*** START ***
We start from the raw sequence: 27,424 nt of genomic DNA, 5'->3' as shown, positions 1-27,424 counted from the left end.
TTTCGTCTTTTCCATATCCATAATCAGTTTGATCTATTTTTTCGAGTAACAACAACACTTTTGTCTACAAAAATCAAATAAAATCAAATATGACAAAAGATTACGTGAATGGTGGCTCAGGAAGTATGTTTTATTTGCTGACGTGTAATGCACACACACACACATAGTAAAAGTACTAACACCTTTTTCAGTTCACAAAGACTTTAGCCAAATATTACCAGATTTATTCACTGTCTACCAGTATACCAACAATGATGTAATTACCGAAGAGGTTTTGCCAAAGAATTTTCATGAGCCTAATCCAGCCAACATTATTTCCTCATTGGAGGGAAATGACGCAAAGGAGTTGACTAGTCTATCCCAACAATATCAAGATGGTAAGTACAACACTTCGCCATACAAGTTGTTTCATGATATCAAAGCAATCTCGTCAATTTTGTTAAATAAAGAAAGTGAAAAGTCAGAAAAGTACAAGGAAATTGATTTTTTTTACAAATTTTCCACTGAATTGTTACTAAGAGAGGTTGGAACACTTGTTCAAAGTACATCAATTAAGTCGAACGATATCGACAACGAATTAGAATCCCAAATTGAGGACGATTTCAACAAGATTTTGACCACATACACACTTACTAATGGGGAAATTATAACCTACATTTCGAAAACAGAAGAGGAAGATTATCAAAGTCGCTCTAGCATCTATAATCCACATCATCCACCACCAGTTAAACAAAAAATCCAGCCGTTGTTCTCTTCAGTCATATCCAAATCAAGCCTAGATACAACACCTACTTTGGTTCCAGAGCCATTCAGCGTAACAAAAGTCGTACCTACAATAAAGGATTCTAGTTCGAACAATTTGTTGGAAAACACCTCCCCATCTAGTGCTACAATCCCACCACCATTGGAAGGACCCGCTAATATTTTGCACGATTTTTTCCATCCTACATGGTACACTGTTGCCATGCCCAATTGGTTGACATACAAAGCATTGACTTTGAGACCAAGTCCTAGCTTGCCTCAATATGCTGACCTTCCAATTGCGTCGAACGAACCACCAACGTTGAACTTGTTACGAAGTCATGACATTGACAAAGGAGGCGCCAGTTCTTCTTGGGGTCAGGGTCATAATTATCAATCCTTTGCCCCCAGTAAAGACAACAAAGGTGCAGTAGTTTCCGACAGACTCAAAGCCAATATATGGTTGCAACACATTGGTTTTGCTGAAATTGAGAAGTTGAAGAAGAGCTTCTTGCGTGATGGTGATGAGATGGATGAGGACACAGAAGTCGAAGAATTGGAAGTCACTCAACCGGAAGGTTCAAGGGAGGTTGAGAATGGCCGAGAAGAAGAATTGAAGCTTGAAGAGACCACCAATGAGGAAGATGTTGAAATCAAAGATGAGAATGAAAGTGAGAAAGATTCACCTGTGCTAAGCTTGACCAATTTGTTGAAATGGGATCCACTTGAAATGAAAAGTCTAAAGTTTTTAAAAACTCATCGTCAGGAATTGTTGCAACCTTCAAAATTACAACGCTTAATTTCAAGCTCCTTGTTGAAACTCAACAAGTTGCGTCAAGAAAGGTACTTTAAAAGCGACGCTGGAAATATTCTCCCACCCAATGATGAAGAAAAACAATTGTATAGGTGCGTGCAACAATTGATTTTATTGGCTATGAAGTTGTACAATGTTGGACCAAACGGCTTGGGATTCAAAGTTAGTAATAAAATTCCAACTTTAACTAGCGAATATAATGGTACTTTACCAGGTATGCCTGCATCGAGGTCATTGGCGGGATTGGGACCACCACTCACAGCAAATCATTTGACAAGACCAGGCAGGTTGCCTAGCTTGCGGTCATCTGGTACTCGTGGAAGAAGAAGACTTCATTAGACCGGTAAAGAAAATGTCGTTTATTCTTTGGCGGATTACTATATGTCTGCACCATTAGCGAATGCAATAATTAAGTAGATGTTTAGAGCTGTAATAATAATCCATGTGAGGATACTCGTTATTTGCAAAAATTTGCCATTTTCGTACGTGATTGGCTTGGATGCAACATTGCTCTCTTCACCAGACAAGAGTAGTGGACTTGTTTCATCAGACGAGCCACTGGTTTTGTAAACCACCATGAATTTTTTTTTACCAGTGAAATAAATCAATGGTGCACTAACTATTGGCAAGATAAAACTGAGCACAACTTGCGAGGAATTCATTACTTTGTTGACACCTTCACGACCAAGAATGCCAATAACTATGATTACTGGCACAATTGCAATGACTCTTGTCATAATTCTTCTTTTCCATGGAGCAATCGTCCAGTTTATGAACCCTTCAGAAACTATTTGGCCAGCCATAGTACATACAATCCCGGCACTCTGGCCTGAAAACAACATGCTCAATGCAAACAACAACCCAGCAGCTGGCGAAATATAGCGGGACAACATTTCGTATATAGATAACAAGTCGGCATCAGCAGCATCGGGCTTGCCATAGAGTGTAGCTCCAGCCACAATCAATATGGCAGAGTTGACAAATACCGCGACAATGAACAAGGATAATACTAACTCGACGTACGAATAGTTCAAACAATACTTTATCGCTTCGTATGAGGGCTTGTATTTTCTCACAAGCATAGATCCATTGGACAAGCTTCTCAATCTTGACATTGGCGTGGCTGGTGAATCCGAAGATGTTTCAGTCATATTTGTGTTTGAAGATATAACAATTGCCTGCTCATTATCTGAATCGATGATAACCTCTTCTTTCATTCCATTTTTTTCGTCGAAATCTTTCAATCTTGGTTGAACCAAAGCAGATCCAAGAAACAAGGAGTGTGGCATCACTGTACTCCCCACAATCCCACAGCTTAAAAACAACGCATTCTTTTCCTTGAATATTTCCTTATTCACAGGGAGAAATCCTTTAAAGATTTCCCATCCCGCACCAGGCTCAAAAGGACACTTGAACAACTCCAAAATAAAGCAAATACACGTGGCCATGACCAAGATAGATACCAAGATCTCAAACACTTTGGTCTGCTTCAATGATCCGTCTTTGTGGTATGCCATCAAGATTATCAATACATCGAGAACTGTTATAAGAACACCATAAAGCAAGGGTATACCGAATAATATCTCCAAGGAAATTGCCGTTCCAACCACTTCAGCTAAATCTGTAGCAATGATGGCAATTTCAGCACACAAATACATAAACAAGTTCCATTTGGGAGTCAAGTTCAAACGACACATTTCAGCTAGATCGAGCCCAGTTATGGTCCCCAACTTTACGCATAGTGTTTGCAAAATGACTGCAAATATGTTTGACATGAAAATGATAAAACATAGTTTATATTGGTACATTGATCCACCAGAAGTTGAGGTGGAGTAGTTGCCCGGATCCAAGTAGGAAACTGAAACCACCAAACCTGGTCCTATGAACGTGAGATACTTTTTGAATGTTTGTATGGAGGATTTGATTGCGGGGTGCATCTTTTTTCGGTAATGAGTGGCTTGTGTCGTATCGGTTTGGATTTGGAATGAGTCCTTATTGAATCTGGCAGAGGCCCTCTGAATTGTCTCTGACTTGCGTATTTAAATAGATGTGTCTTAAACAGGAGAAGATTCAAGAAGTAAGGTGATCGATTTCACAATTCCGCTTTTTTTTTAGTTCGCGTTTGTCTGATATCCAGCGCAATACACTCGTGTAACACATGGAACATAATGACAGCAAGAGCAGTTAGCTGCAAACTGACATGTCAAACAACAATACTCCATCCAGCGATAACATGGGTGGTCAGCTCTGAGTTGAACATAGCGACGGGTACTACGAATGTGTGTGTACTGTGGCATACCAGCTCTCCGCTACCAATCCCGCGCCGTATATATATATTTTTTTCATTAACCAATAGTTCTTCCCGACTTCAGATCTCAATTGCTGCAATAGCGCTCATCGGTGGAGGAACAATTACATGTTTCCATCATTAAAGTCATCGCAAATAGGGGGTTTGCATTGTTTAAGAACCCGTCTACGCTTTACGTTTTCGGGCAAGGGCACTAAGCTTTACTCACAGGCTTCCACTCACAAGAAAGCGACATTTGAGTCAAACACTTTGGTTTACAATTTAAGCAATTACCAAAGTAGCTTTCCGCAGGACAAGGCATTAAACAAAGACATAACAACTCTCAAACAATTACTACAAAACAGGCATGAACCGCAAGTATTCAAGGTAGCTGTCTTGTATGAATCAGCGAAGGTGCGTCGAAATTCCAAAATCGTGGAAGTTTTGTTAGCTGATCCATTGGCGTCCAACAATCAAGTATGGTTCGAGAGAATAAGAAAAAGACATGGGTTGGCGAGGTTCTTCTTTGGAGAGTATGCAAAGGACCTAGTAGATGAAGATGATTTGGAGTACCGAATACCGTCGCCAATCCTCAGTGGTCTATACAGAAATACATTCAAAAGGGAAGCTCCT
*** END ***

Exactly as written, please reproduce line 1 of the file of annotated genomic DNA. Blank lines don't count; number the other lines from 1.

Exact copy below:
We start from the raw sequence: 27,424 nt of genomic DNA, 5'->3' as shown, positions 1-27,424 counted from the left end.